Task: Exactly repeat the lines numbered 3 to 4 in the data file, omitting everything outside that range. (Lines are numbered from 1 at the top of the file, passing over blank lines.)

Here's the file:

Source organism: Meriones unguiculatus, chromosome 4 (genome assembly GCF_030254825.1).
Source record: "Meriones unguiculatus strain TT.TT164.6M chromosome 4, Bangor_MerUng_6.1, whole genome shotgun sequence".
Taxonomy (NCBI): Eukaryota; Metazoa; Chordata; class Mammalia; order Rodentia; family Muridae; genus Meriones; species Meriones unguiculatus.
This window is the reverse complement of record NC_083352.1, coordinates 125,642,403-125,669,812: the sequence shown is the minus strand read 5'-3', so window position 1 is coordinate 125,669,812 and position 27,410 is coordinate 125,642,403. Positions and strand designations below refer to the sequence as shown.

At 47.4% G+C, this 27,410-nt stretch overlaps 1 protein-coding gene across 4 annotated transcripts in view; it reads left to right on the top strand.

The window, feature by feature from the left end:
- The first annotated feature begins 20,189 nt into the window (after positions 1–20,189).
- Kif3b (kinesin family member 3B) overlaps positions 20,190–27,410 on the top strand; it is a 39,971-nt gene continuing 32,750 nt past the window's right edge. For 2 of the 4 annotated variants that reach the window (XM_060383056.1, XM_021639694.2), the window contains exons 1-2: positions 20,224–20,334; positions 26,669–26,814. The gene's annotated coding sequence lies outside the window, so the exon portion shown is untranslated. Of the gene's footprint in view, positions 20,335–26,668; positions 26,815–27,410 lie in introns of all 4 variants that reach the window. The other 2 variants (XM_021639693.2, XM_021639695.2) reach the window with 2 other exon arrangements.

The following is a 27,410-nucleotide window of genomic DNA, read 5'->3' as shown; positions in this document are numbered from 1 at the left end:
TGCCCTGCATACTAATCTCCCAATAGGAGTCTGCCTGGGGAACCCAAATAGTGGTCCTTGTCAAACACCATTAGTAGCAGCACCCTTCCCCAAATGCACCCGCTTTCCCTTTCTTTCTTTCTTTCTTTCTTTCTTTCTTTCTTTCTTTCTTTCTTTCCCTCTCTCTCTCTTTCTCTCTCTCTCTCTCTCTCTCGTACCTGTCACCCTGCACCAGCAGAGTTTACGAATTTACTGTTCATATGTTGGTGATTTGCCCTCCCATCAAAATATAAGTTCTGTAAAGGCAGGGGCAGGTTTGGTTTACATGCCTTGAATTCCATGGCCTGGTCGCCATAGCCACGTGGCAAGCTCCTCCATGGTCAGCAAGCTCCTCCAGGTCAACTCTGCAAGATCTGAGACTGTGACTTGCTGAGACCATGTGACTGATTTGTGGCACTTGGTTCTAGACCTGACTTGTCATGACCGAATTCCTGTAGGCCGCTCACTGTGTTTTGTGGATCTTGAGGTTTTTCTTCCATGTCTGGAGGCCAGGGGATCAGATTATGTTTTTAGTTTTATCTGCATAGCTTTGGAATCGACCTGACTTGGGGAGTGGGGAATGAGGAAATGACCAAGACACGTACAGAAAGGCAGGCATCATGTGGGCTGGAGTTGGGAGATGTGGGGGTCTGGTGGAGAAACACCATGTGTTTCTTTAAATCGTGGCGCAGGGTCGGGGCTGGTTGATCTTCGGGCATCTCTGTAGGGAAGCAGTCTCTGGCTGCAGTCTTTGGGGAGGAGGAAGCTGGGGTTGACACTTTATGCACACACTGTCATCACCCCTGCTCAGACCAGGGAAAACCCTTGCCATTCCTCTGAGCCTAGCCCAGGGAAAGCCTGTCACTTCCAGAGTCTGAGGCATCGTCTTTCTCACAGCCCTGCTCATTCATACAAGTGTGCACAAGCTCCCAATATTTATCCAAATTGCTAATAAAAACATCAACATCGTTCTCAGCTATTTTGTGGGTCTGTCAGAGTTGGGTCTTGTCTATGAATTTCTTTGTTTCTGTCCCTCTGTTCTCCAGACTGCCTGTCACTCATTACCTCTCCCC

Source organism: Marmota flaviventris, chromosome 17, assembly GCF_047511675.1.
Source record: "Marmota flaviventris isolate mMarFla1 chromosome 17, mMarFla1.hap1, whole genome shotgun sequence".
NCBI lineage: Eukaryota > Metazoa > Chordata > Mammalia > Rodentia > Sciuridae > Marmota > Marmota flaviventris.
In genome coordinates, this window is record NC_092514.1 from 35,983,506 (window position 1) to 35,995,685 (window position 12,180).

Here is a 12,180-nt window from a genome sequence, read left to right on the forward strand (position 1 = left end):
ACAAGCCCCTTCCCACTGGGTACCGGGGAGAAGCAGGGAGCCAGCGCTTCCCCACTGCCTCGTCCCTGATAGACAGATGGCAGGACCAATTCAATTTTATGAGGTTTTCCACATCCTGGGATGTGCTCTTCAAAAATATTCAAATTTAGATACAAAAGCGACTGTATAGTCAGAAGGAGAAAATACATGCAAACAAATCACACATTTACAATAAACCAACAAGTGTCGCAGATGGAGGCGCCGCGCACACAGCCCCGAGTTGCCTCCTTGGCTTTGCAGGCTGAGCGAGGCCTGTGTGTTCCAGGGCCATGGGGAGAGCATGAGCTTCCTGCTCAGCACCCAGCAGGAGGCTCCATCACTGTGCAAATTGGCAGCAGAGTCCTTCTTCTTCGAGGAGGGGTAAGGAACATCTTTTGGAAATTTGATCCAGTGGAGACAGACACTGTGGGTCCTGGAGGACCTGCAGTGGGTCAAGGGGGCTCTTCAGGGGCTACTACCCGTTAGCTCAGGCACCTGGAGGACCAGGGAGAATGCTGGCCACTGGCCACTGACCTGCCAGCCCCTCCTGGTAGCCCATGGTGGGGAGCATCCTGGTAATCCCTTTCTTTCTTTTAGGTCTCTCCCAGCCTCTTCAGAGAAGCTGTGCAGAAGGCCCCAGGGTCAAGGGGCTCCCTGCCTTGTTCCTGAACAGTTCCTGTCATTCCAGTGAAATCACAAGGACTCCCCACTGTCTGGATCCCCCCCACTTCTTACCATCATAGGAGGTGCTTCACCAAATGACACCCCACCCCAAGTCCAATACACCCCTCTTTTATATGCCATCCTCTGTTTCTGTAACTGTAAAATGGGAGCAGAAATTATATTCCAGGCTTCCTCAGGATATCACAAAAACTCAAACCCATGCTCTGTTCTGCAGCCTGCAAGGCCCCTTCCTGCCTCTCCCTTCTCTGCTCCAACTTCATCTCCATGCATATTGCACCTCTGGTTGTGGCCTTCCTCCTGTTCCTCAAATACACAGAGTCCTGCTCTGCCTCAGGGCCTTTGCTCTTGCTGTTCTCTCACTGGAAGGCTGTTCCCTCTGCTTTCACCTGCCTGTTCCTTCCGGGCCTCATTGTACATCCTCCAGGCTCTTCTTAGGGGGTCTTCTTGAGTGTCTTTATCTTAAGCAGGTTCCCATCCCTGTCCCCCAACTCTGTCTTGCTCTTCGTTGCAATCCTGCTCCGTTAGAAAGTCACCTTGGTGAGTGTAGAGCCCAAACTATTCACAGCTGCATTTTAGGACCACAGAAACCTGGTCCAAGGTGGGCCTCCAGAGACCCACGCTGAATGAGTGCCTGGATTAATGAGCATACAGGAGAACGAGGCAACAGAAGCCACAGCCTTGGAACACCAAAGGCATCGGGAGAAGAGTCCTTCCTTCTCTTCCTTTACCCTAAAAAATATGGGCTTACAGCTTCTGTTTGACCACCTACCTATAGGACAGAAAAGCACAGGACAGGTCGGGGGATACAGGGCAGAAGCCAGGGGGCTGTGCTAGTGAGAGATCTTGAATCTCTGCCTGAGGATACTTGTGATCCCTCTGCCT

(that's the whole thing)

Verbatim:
Taxonomy (NCBI): Eukaryota; Metazoa; Chordata; class Mammalia; order Rodentia; family Muridae; genus Meriones; species Meriones unguiculatus.
This window is the reverse complement of record NC_083352.1, coordinates 125,642,403-125,669,812: the sequence shown is the minus strand read 5'-3', so window position 1 is coordinate 125,669,812 and position 27,410 is coordinate 125,642,403. Positions and strand designations below refer to the sequence as shown.